Resource Update | Autumn 2017

Resource Update

 

Engaging Communities to Recycle More

With local authority finances under intense pressure, recycling and waste communications budgets are being reduced. We strongly believe that creative, targeted campaigns can prove to be a sound investment in changing behaviours, increasing recycling and reducing costs.

 

Here are just a couple of examples of the campaigns Veolia has been running in partnership with clients across the country to engage residents to recycle:

Southwark Open Day

We welcome thousands of visitors to our facilities each year through our ‘Wonder Day’ initiative.

Our recent Southwark Integrated Waste Management Facility (IWMF) in South East London ‘Wonder Day’ was a huge success. Over 640 groups (that’s over 1,000 people!) toured the Materials Recovery Facility (MRF) and Mechanical Biological Treatment (MBT) plant on Saturday 16th September. Children enjoyed sampling the Old Kent honey, produced by hives on-site, in return for a donation to Veolia's charity of the year, Foodcycle. Visitors were also invited to take part in an arts and crafts glass painting workshop to give old glass pieces a new lease of life. Local cyclists were also given the opportunity to treat their bike to a once-over and free repairs from cycling expert Dr Cycle.

Brent Flats Recycling Campaign

Working with the London Borough of Brent and the Brent Housing Partnership, Veolia launched a competition to increase recycling and reduce waste to landfill from 515 households in eight blocks of flats in the Borough. 

A sense of competition drove success, with a £250 cash prize for the flats with the most improved recycling rate. All eight blocks used communal bins, with the blocks being chosen in conjunction with the Brent Housing Partnership (BHP) experiencing low recycling participation rates and high contamination rates.

The extensive communications campaign sought to promote awareness of recycling and waste minimisation in partnership with Brent Housing Partnership. The campaign included:

  • Reviewing bin provision at blocks of flats
  • Veolia Communication & Education Officers (CEOs) dedicated to the project
  • The procurement and implementation of a Recycling Reward and Incentive Pilot Scheme
  • Leaflet drop and door knock to all households involved in the project
  • Roadshows undertaken on each estate

The eight blocks had their waste and recycling and waste rates monitored prior to the implementation of the campaign, with audits carried out to ensure the properties had sufficient recycling facilities. The campaign was then launched and residents engaged with the service.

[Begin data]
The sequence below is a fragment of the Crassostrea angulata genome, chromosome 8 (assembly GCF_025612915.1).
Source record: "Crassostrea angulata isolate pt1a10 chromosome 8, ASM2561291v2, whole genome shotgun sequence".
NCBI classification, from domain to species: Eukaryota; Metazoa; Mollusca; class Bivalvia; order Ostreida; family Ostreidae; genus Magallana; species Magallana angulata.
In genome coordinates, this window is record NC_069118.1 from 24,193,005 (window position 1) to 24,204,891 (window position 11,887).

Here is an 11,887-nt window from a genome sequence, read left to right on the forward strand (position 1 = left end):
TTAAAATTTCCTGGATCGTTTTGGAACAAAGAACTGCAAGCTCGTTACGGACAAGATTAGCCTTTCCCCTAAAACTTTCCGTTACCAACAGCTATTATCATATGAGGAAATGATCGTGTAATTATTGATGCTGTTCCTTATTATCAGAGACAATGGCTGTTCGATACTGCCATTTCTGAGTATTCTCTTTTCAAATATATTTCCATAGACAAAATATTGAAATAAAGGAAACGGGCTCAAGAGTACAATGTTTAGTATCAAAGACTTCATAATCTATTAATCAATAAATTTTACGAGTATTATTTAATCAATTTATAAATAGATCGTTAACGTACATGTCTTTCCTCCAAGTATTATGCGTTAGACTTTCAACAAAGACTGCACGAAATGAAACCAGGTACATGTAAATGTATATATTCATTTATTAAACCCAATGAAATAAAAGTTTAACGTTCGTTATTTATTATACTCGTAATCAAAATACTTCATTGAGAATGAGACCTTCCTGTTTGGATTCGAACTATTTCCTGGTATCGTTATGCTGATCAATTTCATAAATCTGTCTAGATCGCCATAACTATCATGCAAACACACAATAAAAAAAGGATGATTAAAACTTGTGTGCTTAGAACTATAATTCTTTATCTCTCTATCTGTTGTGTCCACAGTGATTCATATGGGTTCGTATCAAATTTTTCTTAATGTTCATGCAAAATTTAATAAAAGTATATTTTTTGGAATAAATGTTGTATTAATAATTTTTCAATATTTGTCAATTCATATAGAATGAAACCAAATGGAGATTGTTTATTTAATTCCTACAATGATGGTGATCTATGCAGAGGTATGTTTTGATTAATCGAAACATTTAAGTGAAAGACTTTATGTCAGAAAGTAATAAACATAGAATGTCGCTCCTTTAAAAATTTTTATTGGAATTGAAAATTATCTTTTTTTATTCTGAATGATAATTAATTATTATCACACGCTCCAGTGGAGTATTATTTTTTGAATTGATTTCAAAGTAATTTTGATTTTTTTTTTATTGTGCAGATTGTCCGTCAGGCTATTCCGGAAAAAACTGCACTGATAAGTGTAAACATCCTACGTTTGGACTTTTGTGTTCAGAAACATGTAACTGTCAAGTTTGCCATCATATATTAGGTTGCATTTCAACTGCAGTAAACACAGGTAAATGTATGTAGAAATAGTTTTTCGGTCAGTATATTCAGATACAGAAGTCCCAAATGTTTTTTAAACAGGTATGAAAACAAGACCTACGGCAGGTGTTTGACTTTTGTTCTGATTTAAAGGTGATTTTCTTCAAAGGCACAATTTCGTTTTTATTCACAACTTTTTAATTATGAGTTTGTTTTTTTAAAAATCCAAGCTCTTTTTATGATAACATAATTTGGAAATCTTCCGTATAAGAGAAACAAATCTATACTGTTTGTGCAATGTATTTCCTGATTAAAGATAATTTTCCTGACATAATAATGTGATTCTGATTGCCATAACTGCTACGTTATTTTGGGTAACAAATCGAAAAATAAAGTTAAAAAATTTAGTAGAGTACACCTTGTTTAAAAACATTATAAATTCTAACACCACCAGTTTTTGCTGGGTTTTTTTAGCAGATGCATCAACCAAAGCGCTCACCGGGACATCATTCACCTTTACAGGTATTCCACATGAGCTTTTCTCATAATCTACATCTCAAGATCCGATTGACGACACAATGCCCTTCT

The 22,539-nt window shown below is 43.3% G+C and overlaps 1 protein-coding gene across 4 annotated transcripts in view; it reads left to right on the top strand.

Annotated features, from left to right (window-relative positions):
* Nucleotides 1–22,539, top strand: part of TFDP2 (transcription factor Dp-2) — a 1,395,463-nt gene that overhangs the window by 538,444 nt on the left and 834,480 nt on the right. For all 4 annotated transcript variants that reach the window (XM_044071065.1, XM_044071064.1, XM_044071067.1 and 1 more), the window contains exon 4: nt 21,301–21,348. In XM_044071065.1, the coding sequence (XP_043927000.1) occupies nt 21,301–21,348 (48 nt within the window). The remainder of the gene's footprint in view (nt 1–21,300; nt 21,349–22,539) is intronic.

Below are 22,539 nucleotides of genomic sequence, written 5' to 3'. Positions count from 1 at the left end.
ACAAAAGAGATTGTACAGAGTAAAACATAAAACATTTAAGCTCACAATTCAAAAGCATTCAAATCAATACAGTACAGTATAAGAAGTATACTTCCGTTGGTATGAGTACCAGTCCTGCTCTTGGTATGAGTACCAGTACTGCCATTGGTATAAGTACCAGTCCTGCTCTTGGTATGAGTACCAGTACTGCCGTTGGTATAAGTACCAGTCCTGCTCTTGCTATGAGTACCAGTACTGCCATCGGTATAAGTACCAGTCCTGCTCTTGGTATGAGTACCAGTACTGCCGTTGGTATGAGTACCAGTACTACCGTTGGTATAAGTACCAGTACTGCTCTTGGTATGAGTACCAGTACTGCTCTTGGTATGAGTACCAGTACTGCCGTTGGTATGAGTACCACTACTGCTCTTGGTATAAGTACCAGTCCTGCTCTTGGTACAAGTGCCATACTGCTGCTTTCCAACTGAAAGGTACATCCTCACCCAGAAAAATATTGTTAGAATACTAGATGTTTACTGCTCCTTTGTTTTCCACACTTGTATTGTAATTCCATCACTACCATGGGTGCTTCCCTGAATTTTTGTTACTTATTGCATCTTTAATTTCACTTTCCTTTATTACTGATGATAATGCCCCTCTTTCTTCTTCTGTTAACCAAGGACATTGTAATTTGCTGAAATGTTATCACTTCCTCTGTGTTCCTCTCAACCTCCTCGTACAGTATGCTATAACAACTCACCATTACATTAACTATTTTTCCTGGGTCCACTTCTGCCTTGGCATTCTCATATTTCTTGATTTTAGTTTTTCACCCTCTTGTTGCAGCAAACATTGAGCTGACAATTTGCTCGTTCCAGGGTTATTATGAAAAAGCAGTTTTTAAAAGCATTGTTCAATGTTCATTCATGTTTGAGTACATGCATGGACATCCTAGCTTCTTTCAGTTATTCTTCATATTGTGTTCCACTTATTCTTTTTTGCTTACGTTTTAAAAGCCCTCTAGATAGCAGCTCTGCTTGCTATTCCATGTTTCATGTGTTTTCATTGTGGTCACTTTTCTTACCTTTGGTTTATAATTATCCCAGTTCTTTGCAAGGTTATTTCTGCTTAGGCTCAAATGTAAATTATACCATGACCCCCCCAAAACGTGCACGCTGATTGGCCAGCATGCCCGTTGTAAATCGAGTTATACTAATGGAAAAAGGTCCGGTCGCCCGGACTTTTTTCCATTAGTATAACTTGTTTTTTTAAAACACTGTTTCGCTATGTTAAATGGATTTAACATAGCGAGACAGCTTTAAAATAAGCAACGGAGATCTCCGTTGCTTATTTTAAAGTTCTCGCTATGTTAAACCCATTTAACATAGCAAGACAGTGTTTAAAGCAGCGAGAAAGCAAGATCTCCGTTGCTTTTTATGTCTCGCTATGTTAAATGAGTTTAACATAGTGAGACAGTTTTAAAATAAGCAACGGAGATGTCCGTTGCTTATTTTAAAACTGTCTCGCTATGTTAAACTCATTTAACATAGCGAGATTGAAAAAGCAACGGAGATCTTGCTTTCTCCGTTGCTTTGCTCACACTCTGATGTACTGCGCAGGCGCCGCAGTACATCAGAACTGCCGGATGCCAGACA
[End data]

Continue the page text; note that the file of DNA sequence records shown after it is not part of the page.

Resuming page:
Station Grove Residents Association in Wembley was awarded the money thanks to their efforts in boosting recycling and cutting general waste in their blocks. Recycling rates improved markedly in the blocks involved in the campaign.

 

Ray’s Legislation Update

Ray looks at the China import ban, new landfill tax proposals and a host of other legislative changes.

China to ban the import of certain waste materials

China’s Ministry of Environmental Protection issued a statement in July 2017 that it intends to ban the import of 24 categories of solid wastes, including plastic waste, by the end of 2017. 

Whilst industry stakeholders are lobbying the UK Government to engage with its Chinese counterpart over this issue, there is a significant potential risk of oversupply, with over 60% of UK recovered plastics being exported to China in 2016.
 
We are monitoring the situation closely and continue to work in partnership with our local authority clients to maximise the quality of recyclable materials. This ensures they can be placed in sustainable alternative markets. As one of Europe’s largest recycled materials brokers, we have strong, long-term relationships with many reprocessors in the UK and Europe to ensure we have secure outlets for materials collected on behalf of our clients. This renewed focus on material quality will ultimately benefit you through reduced contamination costs.
 

UK introduces law to ban plastic microbeads in cosmetics

The Government has published its draft legislation to ban the use of plastic microbeads in cosmetics, a measure announced as part of an effort to cut plastic marine litter.

The draft text prohibits “the use of microbeads as an ingredient in the manufacture of rinse-off personal care products and the sale of any such products containing microbeads,” where microbeads are defined as a “water-insoluble solid plastic particle of less than or equal to 5mm in any dimension.”

The EU is expected to ban microbeads and to take other measures to reduce the leakage of other types of microplastics – such as microfibres from textiles or bits from tyres – into the environment as part of its Plastics Strategy, expected for the end of the year.
 

Environmental Audit Committee relaunches coffee cups inquiry

The Government’s Environmental Audit Committee (EAC) has relaunched a consultation on how to address the environmental impact of disposable coffee cups and plastic bottles. One option is deposit return schemes (when you pay an extra fee and get reimbursed when returning the bottle).

Submissions were accepted until Friday 29th September, with the Committee due to hear evidence throughout October, from a wide range of stakeholders, including Oliver Rosevear, Energy and Environment Manager, from Veolia partner Costa Coffee.